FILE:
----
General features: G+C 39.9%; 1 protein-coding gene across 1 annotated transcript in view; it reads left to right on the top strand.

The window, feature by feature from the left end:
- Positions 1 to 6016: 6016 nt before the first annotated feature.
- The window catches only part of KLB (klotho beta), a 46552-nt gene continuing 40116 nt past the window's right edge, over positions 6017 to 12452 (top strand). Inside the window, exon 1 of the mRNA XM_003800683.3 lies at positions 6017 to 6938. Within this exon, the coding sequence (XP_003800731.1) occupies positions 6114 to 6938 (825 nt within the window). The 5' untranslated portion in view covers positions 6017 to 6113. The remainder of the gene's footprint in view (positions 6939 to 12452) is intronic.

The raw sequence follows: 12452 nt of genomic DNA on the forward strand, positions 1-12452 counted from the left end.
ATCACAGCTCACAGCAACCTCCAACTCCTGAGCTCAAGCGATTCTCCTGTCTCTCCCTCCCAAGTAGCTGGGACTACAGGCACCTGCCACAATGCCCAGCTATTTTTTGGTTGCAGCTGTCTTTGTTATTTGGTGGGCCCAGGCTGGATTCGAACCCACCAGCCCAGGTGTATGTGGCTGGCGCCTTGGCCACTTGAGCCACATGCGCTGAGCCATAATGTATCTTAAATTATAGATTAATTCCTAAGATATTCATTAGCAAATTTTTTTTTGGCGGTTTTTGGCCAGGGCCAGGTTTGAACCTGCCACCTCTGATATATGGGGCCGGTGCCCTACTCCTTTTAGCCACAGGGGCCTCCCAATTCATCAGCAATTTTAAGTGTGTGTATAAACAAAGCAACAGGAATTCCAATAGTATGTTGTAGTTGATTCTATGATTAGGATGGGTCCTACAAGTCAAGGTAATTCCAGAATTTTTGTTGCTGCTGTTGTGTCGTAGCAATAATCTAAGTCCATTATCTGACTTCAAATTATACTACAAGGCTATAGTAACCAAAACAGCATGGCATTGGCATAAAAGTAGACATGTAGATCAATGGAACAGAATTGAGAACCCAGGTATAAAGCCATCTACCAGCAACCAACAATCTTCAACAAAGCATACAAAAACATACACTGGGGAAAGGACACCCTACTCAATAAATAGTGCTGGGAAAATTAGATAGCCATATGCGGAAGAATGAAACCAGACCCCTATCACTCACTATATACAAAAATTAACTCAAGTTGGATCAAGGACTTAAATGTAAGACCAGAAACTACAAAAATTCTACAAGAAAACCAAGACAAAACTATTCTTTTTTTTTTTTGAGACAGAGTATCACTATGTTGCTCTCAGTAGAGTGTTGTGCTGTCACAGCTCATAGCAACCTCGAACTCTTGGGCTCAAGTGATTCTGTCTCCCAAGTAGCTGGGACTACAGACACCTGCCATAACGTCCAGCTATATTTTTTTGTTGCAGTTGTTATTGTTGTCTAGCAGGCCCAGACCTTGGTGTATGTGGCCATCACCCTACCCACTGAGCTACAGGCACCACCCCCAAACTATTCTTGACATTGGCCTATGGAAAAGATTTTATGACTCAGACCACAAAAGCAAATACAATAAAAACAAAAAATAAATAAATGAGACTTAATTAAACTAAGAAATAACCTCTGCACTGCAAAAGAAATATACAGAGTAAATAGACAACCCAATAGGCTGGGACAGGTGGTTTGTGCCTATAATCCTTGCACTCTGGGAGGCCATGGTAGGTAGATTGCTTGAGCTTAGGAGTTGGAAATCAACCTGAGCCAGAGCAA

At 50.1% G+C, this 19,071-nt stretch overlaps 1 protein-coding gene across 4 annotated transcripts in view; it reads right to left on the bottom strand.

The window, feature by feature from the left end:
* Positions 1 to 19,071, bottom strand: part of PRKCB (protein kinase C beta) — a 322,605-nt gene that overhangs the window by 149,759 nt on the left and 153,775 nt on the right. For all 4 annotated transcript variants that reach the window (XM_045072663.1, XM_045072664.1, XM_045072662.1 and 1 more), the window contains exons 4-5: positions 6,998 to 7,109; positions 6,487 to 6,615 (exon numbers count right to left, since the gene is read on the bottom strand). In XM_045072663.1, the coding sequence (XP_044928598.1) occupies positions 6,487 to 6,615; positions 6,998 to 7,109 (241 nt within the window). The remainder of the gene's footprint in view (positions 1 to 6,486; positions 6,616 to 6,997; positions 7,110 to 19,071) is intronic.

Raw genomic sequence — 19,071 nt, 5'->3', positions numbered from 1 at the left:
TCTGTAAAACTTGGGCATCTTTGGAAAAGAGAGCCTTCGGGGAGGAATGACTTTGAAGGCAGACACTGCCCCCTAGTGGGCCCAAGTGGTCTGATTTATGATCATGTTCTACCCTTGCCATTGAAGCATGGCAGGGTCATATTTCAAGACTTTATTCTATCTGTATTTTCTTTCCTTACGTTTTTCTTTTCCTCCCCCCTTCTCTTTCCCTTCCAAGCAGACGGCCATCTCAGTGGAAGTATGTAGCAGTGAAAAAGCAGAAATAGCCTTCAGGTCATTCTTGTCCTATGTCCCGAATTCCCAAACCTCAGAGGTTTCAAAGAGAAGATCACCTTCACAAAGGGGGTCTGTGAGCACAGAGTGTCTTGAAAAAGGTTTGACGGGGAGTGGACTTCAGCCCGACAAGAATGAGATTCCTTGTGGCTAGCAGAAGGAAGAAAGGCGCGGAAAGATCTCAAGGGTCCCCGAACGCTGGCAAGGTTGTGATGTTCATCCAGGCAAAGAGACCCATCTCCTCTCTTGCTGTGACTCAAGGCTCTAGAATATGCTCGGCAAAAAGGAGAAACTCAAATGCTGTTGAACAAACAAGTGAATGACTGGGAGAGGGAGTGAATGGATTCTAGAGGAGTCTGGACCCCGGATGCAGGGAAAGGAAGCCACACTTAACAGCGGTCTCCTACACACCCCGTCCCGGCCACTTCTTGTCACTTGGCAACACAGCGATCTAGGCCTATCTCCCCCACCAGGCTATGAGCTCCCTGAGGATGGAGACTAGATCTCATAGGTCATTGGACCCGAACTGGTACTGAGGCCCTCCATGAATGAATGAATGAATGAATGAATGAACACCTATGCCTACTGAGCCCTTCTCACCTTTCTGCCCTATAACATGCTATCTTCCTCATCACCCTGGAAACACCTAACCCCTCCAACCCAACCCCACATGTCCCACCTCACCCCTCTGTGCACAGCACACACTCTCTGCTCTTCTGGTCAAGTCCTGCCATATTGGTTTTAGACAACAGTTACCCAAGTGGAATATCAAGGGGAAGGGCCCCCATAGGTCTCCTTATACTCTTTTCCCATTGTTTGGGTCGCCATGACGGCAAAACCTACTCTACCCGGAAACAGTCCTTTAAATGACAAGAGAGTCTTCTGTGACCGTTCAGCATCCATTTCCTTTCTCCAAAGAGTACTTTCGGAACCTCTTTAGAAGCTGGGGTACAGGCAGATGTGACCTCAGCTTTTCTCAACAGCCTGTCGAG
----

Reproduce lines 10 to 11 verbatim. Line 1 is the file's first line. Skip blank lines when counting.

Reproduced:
Raw genomic sequence — 19,071 nt, 5'->3', positions numbered from 1 at the left:
TCTGTAAAACTTGGGCATCTTTGGAAAAGAGAGCCTTCGGGGAGGAATGACTTTGAAGGCAGACACTGCCCCCTAGTGGGCCCAAGTGGTCTGATTTATGATCATGTTCTACCCTTGCCATTGAAGCATGGCAGGGTCATATTTCAAGACTTTATTCTATCTGTATTTTCTTTCCTTACGTTTTTCTTTTCCTCCCCCCTTCTCTTTCCCTTCCAAGCAGACGGCCATCTCAGTGGAAGTATGTAGCAGTGAAAAAGCAGAAATAGCCTTCAGGTCATTCTTGTCCTATGTCCCGAATTCCCAAACCTCAGAGGTTTCAAAGAGAAGATCACCTTCACAAAGGGGGTCTGTGAGCACAGAGTGTCTTGAAAAAGGTTTGACGGGGAGTGGACTTCAGCCCGACAAGAATGAGATTCCTTGTGGCTAGCAGAAGGAAGAAAGGCGCGGAAAGATCTCAAGGGTCCCCGAACGCTGGCAAGGTTGTGATGTTCATCCAGGCAAAGAGACCCATCTCCTCTCTTGCTGTGACTCAAGGCTCTAGAATATGCTCGGCAAAAAGGAGAAACTCAAATGCTGTTGAACAAACAAGTGAATGACTGGGAGAGGGAGTGAATGGATTCTAGAGGAGTCTGGACCCCGGATGCAGGGAAAGGAAGCCACACTTAACAGCGGTCTCCTACACACCCCGTCCCGGCCACTTCTTGTCACTTGGCAACACAGCGATCTAGGCCTATCTCCCCCACCAGGCTATGAGCTCCCTGAGGATGGAGACTAGATCTCATAGGTCATTGGACCCGAACTGGTACTGAGGCCCTCCATGAATGAATGAATGAATGAATGAATGAACACCTATGCCTACTGAGCCCTTCTCACCTTTCTGCCCTATAACATGCTATCTTCCTCATCACCCTGGAAACACCTAACCCCTCCAACCCAACCCCACATGTCCCACCTCACCCCTCTGTGCACAGCACACACTCTCTGCTCTTCTGGTCAAGTCCTGCCATATTGGTTTTAGACAACAGTTACCCAAGTGGAATATCAAGGGGAAGGGCCCCCATAGGTCTCCTTATACTCTTTTCCCATTGTTTGGGTCGCCATGACGGCAAAACCTACTCTACCCGGAAACAGTCCTTTAAATGACAAGAGAGTCTTCTGTGACCGTTCAGCATCCATTTCCTTTCTCCAAAGAGTACTTTCGGAACCTCTTTAGAAGCTGGGGTACAGGCAGATGTGACCTCAGCTTTTCTCAACAGCCTGTCGAG